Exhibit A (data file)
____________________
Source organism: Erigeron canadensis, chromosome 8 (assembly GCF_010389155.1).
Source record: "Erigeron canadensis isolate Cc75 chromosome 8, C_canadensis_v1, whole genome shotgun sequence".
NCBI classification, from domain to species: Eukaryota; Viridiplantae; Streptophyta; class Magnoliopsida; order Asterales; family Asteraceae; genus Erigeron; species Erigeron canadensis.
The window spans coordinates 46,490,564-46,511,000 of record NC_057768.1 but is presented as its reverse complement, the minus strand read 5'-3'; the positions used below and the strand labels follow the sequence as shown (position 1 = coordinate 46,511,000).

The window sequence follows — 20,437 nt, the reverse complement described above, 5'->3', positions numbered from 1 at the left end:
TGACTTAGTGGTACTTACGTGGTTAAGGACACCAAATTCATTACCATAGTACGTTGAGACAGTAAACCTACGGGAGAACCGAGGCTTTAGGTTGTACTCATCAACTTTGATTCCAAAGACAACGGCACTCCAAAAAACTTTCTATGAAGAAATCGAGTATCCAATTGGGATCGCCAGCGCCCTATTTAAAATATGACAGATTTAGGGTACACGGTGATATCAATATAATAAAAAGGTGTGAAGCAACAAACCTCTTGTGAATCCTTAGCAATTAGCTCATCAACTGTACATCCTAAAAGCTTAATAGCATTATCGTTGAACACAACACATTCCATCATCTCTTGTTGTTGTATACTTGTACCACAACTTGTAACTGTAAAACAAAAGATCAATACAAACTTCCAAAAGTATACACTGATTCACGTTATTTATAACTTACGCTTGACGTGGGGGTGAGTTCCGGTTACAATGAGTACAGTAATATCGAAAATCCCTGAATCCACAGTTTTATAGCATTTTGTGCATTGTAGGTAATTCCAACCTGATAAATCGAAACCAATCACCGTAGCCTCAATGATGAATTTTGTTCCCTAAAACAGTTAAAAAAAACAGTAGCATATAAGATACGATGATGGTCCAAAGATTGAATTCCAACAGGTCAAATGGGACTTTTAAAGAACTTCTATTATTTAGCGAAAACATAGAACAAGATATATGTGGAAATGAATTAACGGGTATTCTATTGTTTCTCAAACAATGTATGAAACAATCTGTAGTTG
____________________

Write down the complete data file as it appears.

Source organism: Erigeron canadensis, chromosome 8 (assembly GCF_010389155.1).
Source record: "Erigeron canadensis isolate Cc75 chromosome 8, C_canadensis_v1, whole genome shotgun sequence".
NCBI classification, from domain to species: Eukaryota; Viridiplantae; Streptophyta; class Magnoliopsida; order Asterales; family Asteraceae; genus Erigeron; species Erigeron canadensis.
The window spans coordinates 46,490,564-46,511,000 of record NC_057768.1 but is presented as its reverse complement, the minus strand read 5'-3'; the positions used below and the strand labels follow the sequence as shown (position 1 = coordinate 46,511,000).

The window sequence follows — 20,437 nt, the reverse complement described above, 5'->3', positions numbered from 1 at the left end:
TGACTTAGTGGTACTTACGTGGTTAAGGACACCAAATTCATTACCATAGTACGTTGAGACAGTAAACCTACGGGAGAACCGAGGCTTTAGGTTGTACTCATCAACTTTGATTCCAAAGACAACGGCACTCCAAAAAACTTTCTATGAAGAAATCGAGTATCCAATTGGGATCGCCAGCGCCCTATTTAAAATATGACAGATTTAGGGTACACGGTGATATCAATATAATAAAAAGGTGTGAAGCAACAAACCTCTTGTGAATCCTTAGCAATTAGCTCATCAACTGTACATCCTAAAAGCTTAATAGCATTATCGTTGAACACAACACATTCCATCATCTCTTGTTGTTGTATACTTGTACCACAACTTGTAACTGTAAAACAAAAGATCAATACAAACTTCCAAAAGTATACACTGATTCACGTTATTTATAACTTACGCTTGACGTGGGGGTGAGTTCCGGTTACAATGAGTACAGTAATATCGAAAATCCCTGAATCCACAGTTTTATAGCATTTTGTGCATTGTAGGTAATTCCAACCTGATAAATCGAAACCAATCACCGTAGCCTCAATGATGAATTTTGTTCCCTAAAACAGTTAAAAAAAACAGTAGCATATAAGATACGATGATGGTCCAAAGATTGAATTCCAACAGGTCAAATGGGACTTTTAAAGAACTTCTATTATTTAGCGAAAACATAGAACAAGATATATGTGGAAATGAATTAACGGGTATTCTATTGTTTCTCAAACAATGTATGAAACAATCTGTAGTTG